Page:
YAKIMA, Wash. —
Today, it is the most contaminated nuclear site in the country, still surrounded by sagebrush but with Washington’s Tri-Cities of Richland, Kennewick and Pasco several miles downriver.
Hanford’s tanks hold some 53 million gallons of highly radioactive waste — enough to fill dozens of Olympic-size swimming pools — and many of those tanks are known to have leaked in the past. An estimated 1 million gallons of radioactive liquid already leaked there.
The tanks also are long past their intended 20-year life span — raising concerns that even more tanks could be leaking — though they were believed to have been stabilized in 2005.
Inslee said the falling waste levels in the six tanks were missed because only a narrow band of measurements was evaluated, rather than a wider band that would have shown the levels changing over time.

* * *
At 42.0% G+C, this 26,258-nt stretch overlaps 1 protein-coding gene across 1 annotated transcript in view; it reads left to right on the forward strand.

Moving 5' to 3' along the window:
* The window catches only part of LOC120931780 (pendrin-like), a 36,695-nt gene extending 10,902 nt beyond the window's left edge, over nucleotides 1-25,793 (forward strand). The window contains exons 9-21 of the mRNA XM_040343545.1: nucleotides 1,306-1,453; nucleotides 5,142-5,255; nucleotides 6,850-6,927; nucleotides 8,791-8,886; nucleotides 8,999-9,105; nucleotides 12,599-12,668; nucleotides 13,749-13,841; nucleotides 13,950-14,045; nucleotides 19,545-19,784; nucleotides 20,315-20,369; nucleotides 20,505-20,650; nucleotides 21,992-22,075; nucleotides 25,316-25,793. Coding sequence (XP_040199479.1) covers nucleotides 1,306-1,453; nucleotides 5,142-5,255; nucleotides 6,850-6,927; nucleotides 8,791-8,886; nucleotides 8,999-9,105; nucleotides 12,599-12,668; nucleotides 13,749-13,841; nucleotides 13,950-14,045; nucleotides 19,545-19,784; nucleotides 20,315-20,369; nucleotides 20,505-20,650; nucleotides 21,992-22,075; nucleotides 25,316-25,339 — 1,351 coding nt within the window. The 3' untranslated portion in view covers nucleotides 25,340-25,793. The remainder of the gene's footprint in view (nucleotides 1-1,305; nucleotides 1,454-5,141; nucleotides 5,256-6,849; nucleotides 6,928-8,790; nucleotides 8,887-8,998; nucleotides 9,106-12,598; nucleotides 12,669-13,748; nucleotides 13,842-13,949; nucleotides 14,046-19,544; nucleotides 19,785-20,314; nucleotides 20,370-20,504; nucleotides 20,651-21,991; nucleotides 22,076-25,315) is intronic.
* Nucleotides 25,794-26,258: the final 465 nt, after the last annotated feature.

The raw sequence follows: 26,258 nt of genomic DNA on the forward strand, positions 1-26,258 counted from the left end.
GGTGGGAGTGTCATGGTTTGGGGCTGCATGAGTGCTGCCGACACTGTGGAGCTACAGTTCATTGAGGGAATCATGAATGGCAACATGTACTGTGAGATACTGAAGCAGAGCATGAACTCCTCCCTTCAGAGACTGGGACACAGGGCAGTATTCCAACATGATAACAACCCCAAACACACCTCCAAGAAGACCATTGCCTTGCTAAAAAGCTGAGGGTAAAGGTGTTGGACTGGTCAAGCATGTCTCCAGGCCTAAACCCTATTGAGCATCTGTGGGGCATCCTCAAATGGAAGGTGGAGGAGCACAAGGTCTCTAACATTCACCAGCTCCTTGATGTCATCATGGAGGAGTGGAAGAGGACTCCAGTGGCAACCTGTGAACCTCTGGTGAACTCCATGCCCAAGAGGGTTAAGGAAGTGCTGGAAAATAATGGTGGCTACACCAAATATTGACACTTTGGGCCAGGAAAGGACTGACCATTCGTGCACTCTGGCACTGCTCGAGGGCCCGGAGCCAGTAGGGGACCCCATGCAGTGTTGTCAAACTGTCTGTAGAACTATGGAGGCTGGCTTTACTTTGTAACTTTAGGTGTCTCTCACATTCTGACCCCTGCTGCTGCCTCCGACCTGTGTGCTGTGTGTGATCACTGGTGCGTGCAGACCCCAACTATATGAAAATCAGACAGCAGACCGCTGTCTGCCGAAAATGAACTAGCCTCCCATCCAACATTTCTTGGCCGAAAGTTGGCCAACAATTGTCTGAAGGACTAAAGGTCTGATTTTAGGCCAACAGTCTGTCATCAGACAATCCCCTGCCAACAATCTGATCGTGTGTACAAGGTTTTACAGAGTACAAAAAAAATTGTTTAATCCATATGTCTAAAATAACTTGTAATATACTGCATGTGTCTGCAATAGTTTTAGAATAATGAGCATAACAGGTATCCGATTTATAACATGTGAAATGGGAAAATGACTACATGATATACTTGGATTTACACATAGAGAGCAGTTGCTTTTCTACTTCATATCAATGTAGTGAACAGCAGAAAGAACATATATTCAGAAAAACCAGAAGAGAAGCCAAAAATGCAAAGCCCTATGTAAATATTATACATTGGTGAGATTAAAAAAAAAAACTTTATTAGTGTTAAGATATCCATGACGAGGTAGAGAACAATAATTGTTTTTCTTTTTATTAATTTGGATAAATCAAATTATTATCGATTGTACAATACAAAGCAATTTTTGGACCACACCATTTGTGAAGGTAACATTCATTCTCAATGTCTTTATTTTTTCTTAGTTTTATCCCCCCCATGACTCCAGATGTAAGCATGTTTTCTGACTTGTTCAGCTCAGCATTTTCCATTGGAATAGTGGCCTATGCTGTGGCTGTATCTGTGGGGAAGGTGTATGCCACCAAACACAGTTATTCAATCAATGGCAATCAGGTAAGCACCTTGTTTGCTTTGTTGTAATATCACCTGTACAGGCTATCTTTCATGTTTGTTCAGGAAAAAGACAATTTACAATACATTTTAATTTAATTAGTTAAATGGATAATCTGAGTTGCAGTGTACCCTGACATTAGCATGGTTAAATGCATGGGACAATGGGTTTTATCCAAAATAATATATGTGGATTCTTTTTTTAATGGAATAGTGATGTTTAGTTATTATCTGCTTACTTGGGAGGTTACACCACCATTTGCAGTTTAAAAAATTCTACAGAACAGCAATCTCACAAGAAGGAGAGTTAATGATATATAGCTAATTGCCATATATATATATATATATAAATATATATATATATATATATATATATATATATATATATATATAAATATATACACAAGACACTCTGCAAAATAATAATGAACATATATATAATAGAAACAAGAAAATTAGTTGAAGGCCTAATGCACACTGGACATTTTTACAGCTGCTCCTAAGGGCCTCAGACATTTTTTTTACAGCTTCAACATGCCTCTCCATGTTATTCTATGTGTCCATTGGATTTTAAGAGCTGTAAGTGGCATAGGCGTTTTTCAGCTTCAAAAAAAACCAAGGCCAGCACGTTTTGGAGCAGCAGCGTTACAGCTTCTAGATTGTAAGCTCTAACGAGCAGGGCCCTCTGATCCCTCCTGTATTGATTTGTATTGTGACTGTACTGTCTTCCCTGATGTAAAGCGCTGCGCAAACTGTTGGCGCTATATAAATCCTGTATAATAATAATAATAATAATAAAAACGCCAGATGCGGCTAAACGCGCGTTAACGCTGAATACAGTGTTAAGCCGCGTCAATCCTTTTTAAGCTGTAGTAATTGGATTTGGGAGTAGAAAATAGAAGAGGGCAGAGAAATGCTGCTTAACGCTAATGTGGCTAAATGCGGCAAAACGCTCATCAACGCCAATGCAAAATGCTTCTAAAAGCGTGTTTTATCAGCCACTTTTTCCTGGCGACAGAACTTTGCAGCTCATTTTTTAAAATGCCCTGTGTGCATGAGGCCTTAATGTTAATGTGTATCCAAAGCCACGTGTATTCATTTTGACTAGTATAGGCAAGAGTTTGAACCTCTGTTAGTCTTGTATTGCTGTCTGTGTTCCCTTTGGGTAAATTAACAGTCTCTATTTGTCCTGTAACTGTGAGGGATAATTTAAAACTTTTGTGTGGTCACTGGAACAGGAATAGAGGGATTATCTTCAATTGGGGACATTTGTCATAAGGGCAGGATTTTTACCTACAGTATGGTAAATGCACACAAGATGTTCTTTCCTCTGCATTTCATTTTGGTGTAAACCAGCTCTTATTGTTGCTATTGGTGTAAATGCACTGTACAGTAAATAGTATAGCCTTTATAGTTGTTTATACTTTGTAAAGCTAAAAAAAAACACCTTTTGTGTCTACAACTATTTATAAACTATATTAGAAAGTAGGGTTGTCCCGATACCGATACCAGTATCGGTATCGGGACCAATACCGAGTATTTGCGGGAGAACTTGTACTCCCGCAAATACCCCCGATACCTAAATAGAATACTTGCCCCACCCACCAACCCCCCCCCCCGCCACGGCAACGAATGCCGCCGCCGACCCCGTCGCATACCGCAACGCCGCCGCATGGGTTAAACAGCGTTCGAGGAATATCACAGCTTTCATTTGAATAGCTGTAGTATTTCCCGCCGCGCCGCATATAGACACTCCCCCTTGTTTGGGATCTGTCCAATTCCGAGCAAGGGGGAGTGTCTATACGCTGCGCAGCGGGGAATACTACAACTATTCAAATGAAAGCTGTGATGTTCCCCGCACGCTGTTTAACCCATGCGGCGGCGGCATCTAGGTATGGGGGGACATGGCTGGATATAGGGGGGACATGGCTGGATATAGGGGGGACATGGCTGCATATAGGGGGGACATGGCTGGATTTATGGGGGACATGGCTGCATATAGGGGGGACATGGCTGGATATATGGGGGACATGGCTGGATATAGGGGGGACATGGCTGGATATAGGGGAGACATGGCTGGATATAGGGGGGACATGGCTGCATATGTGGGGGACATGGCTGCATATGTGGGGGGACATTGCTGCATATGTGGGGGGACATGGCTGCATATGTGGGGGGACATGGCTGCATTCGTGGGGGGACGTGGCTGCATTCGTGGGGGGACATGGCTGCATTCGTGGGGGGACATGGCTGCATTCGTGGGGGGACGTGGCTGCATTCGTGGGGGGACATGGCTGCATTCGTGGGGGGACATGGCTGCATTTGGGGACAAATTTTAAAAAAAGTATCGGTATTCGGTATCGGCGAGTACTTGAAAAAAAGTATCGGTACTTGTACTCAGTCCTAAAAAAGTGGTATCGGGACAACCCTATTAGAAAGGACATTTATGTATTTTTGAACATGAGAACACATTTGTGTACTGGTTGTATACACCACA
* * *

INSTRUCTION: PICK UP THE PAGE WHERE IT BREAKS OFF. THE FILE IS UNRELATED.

“It’s like if you’re trying to determine if climate change is happening, only looking at the data for today,” he said. “Perhaps human error, the protocol did not call for it. But that’s not the most important thing at the moment. The important thing now is to find and address the leakers.”
There are legal, moral and ethical considerations to cleaning up the Hanford site at the national level, Inslee said, adding that he will continue to insist that the Energy Department completely clean up the site.
He also stressed the state would impose a “zero-tolerance” policy on radioactive waste leaking into the soil.
Cleanup is expected to last decades and cost billions of dollars.
The federal government already spends $2 billion each year on Hanford cleanup — one-third of its entire budget for nuclear cleanup nationally. The Energy Department has said it expects funding levels to remain the same for the foreseeable future, but a new Energy Department report released this week includes annual budgets of as much as $3.5 billion during some years of the cleanup effort.